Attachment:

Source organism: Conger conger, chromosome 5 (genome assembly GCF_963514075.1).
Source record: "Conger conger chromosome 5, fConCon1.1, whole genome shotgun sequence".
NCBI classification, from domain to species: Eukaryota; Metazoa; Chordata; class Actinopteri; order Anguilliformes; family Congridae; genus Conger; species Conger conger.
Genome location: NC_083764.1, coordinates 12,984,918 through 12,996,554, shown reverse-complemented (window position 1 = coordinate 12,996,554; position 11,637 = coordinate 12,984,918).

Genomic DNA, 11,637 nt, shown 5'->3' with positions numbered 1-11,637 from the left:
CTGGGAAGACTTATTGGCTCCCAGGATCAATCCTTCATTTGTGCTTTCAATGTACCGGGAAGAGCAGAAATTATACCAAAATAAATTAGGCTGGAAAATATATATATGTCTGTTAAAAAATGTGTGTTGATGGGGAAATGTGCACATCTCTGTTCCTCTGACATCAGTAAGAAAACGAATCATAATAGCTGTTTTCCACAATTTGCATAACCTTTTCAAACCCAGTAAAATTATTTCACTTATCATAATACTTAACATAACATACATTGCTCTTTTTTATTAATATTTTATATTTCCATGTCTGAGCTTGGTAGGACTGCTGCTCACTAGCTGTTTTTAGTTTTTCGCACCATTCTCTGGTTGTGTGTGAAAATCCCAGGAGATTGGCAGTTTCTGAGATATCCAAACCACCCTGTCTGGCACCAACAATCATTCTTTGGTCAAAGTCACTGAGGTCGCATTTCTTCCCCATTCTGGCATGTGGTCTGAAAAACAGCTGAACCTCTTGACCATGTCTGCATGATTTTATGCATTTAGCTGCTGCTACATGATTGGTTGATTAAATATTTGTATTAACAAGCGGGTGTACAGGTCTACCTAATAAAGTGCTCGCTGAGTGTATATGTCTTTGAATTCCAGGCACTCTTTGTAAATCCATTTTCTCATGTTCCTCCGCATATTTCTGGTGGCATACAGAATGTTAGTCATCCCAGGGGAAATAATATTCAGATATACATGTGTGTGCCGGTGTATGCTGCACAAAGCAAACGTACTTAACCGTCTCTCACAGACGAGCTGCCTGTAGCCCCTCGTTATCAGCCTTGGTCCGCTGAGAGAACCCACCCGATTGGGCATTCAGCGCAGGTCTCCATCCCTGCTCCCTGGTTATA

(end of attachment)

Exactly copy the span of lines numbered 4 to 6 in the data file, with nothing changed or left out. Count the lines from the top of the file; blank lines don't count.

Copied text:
Genome location: NC_083764.1, coordinates 12,984,918 through 12,996,554, shown reverse-complemented (window position 1 = coordinate 12,996,554; position 11,637 = coordinate 12,984,918).

Genomic DNA, 11,637 nt, shown 5'->3' with positions numbered 1-11,637 from the left:
CTGGGAAGACTTATTGGCTCCCAGGATCAATCCTTCATTTGTGCTTTCAATGTACCGGGAAGAGCAGAAATTATACCAAAATAAATTAGGCTGGAAAATATATATATGTCTGTTAAAAAATGTGTGTTGATGGGGAAATGTGCACATCTCTGTTCCTCTGACATCAGTAAGAAAACGAATCATAATAGCTGTTTTCCACAATTTGCATAACCTTTTCAAACCCAGTAAAATTATTTCACTTATCATAATACTTAACATAACATACATTGCTCTTTTTTATTAATATTTTATATTTCCATGTCTGAGCTTGGTAGGACTGCTGCTCACTAGCTGTTTTTAGTTTTTCGCACCATTCTCTGGTTGTGTGTGAAAATCCCAGGAGATTGGCAGTTTCTGAGATATCCAAACCACCCTGTCTGGCACCAACAATCATTCTTTGGTCAAAGTCACTGAGGTCGCATTTCTTCCCCATTCTGGCATGTGGTCTGAAAAACAGCTGAACCTCTTGACCATGTCTGCATGATTTTATGCATTTAGCTGCTGCTACATGATTGGTTGATTAAATATTTGTATTAACAAGCGGGTGTACAGGTCTACCTAATAAAGTGCTCGCTGAGTGTATATGTCTTTGAATTCCAGGCACTCTTTGTAAATCCATTTTCTCATGTTCCTCCGCATATTTCTGGTGGCATACAGAATGTTAGTCATCCCAGGGGAAATAATATTCAGATATACATGTGTGTGCCGGTGTATGCTGCACAAAGCAAACGTACTTAACCGTCTCTCACAGACGAGCTGCCTGTAGCCCCTCGTTATCAGCCTTGGTCCGCTGAGAGAACCCACCCGATTGGGCATTCAGCGCAGGTCTCCATCCCTGCTCCCTGGTTATA